“LA told me, you’d be a pop star, all you will have to do is change everything you are ” – Pink

    Maybe it’s not just X Factor contestants that have to fight for what they want, because Pink really did have to fight LA Reid to do what she wanted, and she was right.  

  • Karen C

    That’s true, but most contestants won’t have the ability to turn lemons into lemonade like a David Cook or Blake Lewis (and the producers know this).

    Most contestants don’t, but for the most part, this has put the ones that can ahead of the others, and some have done well afterwards. 

    The UK version of X Factor does have the same amount of control as the US version, but I think that the US audiences and contestants have come to expect a degree of originality from these shows because of those that have been able to do this on Idol, but the UK shows have not has this to the extent that the US has.  

  • kmd23

    What I just love about this interview with Lindsey that Vino did is that he is so refreshingly honest in it. He is not trying to bash Simon and the show but he is just being genuine and honest in his responses. You just don’t find that much anymore in music artists on these talent shows as they don’t dare to be honest. Sad. I hope Vino gets to make the album he wants. This is his response to this question and mj did not post it but I am:
    So you thought “The X Factor” was going to be less of a pop-centric show?

    “Yeah, I thought it would have been cool for Simon and the show to
    make a statement that for older artists, who might have gotten lost in
    the industry, there’s still an open door for them. So to me it was so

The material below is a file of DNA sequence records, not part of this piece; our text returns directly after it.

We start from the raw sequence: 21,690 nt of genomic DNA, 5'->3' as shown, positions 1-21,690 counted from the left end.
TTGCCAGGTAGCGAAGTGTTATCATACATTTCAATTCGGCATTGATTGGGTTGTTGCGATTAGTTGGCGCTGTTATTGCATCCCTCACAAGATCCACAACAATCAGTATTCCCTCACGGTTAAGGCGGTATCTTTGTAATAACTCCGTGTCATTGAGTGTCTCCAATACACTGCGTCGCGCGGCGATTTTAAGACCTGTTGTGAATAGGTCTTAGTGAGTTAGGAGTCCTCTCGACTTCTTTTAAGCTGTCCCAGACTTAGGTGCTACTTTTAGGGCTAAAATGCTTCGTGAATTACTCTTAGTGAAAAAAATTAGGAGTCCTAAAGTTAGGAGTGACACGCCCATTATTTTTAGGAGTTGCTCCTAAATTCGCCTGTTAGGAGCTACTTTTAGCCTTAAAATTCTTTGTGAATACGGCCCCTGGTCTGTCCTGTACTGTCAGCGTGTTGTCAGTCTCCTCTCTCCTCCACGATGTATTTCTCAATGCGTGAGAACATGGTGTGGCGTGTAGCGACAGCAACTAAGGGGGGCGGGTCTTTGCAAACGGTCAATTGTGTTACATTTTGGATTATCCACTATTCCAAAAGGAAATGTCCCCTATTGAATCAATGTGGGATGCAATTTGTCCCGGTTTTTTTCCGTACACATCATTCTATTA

keeping it in the machine, and people are tired of that. That’s nothing
    against the music that’s being put out by the machine, but I thought
    this show was different. It definitely was not set up to be an inspiring
    atmosphere, and I’ve told them that they have to work on that in the
    future, if they want it to be more artist-friendly. It did seem to lean
    more towards every other show that’s been out there that’s tried to
    create something that’s packaged and marketed, but maybe doesn’t move
    the soul. I mean, if Jimi Hendrix came out today, what show would he be
    able to go on? What the hell, what would they do? Is he not pretty
    enough? Now I think these true great artists out there will be gun-shy
    [about auditioning for 'The X Factor'], because they’ll see maybe what
    happened to me or how people treated me. I think Simon had a chance to
    create a different monster of a show, and that is really the only thing I
    find disappointing.”

  • Karen C

    I thought this part of the interview was very interesting, especially the part about it not being an inspiring atmosphere.   This might be the major difference with Idol, that the artists were encouraged to figure out who they are and improve themselves,  rather than being dictated.   Even though they have been more controlled the past couple of years, with Jimmy Iovine.  And I know Idol is more controlled than most of the public knows, but it does seem they have more flexibility. And he’s mentoring everyone, so it’s a little more impartial.